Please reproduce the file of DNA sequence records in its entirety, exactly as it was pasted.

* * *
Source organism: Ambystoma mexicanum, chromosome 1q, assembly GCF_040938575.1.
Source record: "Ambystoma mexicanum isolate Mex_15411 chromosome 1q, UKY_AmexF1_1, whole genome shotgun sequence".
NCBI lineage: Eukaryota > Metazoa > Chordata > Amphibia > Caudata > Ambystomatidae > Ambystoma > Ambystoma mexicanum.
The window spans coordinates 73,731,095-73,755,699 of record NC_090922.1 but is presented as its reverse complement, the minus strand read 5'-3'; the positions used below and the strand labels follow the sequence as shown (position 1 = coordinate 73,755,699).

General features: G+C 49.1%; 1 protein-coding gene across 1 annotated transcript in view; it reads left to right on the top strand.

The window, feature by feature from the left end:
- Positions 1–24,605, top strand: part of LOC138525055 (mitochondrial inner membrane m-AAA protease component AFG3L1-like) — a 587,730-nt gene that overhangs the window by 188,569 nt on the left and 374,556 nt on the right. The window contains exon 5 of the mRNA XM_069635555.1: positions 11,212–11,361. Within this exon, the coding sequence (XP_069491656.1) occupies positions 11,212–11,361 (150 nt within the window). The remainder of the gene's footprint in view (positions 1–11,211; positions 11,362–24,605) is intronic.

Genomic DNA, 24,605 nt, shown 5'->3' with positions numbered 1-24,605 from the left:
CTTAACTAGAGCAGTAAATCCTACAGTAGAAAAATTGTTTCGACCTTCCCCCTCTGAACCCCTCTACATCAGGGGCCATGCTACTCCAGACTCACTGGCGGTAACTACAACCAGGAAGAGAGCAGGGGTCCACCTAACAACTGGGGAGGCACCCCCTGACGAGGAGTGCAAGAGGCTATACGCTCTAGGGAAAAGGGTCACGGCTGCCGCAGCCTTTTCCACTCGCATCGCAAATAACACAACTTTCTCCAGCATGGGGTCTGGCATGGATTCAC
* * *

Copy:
Source organism: Ambystoma mexicanum, chromosome 1q, assembly GCF_040938575.1.
Source record: "Ambystoma mexicanum isolate Mex_15411 chromosome 1q, UKY_AmexF1_1, whole genome shotgun sequence".
NCBI lineage: Eukaryota > Metazoa > Chordata > Amphibia > Caudata > Ambystomatidae > Ambystoma > Ambystoma mexicanum.
The window spans coordinates 73,731,095-73,755,699 of record NC_090922.1 but is presented as its reverse complement, the minus strand read 5'-3'; the positions used below and the strand labels follow the sequence as shown (position 1 = coordinate 73,755,699).

General features: G+C 49.1%; 1 protein-coding gene across 1 annotated transcript in view; it reads left to right on the top strand.

The window, feature by feature from the left end:
- Positions 1–24,605, top strand: part of LOC138525055 (mitochondrial inner membrane m-AAA protease component AFG3L1-like) — a 587,730-nt gene that overhangs the window by 188,569 nt on the left and 374,556 nt on the right. The window contains exon 5 of the mRNA XM_069635555.1: positions 11,212–11,361. Within this exon, the coding sequence (XP_069491656.1) occupies positions 11,212–11,361 (150 nt within the window). The remainder of the gene's footprint in view (positions 1–11,211; positions 11,362–24,605) is intronic.

Genomic DNA, 24,605 nt, shown 5'->3' with positions numbered 1-24,605 from the left:
CTTAACTAGAGCAGTAAATCCTACAGTAGAAAAATTGTTTCGACCTTCCCCCTCTGAACCCCTCTACATCAGGGGCCATGCTACTCCAGACTCACTGGCGGTAACTACAACCAGGAAGAGAGCAGGGGTCCACCTAACAACTGGGGAGGCACCCCCTGACGAGGAGTGCAAGAGGCTATACGCTCTAGGGAAAAGGGTCACGGCTGCCGCAGCCTTTTCCACTCGCATCGCAAATAACACAACTTTCTCCAGCATGGGGTCTGGCATGGATTCAC